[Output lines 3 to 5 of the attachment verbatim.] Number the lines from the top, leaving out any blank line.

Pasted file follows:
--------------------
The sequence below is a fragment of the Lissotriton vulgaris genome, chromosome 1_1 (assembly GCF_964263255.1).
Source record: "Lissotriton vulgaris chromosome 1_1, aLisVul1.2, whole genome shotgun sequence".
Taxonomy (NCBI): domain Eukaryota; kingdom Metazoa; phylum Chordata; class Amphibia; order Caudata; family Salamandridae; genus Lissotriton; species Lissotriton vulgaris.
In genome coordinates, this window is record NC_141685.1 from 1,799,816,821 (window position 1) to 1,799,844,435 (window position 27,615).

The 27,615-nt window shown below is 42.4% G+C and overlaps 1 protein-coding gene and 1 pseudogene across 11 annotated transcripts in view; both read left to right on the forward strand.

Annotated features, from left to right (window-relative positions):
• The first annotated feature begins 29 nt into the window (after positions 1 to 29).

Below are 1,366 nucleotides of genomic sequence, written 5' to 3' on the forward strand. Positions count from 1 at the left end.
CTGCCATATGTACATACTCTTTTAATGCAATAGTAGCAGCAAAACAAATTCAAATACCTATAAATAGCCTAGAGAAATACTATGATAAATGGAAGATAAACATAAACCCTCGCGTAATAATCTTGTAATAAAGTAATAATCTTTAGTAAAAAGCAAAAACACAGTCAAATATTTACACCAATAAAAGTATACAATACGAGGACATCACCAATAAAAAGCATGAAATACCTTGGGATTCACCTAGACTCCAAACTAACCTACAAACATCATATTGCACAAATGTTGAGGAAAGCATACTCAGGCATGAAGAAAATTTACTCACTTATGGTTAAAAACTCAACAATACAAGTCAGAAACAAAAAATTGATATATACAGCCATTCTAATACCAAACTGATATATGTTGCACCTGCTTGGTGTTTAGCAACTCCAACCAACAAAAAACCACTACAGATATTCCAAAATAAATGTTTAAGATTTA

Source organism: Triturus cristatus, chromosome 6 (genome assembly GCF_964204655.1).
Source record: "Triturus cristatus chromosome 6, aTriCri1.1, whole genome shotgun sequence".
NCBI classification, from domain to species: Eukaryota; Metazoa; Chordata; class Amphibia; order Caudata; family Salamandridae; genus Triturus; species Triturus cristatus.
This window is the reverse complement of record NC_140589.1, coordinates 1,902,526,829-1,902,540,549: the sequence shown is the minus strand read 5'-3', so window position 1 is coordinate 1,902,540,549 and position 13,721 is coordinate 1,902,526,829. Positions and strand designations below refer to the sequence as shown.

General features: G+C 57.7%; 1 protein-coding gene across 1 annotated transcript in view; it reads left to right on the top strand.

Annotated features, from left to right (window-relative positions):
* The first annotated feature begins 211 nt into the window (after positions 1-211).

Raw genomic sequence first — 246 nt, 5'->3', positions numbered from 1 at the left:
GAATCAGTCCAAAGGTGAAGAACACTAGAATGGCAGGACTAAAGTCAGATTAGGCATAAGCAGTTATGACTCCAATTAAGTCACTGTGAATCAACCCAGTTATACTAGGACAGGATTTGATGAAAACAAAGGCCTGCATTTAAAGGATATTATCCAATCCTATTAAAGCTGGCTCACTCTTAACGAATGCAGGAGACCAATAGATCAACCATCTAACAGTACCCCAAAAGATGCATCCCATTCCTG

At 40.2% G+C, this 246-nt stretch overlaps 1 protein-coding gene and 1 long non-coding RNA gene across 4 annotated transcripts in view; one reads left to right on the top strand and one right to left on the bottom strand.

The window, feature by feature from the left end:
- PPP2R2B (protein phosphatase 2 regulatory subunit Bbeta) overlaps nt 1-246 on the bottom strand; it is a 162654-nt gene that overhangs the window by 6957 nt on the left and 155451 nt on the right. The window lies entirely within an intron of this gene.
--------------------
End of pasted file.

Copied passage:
Taxonomy (NCBI): domain Eukaryota; kingdom Metazoa; phylum Chordata; class Amphibia; order Caudata; family Salamandridae; genus Lissotriton; species Lissotriton vulgaris.
In genome coordinates, this window is record NC_141685.1 from 1,799,816,821 (window position 1) to 1,799,844,435 (window position 27,615).

The 27,615-nt window shown below is 42.4% G+C and overlaps 1 protein-coding gene and 1 pseudogene across 11 annotated transcripts in view; both read left to right on the forward strand.